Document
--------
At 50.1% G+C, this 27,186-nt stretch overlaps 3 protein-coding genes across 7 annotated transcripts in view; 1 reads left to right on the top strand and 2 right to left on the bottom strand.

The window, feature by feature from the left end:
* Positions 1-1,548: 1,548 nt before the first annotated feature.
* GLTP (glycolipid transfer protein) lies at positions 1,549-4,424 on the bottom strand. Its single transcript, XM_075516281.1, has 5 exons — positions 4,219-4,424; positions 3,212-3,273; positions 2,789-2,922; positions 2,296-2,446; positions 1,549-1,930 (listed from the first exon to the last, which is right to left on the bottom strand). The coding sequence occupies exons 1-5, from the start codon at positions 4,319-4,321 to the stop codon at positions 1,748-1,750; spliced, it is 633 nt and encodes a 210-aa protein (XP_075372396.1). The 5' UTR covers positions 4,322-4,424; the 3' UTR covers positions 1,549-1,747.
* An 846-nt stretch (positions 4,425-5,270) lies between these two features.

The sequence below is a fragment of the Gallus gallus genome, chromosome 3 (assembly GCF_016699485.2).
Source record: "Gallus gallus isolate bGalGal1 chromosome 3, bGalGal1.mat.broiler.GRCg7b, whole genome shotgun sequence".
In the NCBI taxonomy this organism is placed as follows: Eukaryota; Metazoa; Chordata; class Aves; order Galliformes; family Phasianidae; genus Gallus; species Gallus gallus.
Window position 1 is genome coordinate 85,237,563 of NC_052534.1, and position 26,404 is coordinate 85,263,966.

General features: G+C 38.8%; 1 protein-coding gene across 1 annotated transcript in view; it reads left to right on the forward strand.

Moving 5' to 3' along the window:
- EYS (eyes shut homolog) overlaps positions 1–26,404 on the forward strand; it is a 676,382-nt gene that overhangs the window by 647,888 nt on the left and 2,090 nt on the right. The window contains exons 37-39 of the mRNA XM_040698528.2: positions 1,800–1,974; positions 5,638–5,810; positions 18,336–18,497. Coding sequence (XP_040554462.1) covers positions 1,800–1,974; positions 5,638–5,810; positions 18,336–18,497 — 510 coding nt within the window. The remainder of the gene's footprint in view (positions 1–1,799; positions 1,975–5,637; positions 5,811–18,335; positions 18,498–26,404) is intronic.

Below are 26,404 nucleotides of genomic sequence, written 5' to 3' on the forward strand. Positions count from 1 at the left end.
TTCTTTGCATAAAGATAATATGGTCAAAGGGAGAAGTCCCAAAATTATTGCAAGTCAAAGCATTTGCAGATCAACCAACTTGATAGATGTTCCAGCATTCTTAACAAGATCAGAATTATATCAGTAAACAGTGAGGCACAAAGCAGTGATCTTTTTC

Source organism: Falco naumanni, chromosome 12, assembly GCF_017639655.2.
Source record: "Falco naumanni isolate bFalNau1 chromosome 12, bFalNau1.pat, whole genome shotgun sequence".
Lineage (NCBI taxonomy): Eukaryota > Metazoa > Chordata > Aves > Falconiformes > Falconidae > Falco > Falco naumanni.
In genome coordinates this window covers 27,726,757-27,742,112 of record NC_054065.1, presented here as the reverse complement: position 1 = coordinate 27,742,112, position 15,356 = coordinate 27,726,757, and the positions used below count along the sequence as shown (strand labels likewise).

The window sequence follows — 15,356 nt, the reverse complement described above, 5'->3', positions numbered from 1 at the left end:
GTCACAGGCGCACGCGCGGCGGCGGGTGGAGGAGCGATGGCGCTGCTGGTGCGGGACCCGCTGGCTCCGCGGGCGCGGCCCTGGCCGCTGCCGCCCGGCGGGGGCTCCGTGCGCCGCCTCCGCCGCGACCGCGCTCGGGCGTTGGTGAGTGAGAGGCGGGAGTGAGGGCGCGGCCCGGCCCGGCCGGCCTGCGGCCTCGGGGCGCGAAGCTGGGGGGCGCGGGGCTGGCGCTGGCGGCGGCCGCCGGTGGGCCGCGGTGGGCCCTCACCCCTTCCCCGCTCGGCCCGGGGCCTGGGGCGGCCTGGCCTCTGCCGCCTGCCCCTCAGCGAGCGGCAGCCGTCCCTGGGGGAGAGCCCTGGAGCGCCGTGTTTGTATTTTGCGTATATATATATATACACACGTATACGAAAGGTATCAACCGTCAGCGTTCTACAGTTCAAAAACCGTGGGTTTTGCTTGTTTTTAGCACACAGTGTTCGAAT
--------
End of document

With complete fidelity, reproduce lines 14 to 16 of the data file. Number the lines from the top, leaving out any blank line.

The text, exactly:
TTCTTTGCATAAAGATAATATGGTCAAAGGGAGAAGTCCCAAAATTATTGCAAGTCAAAGCATTTGCAGATCAACCAACTTGATAGATGTTCCAGCATTCTTAACAAGATCAGAATTATATCAGTAAACAGTGAGGCACAAAGCAGTGATCTTTTTC

Source organism: Falco naumanni, chromosome 12, assembly GCF_017639655.2.
Source record: "Falco naumanni isolate bFalNau1 chromosome 12, bFalNau1.pat, whole genome shotgun sequence".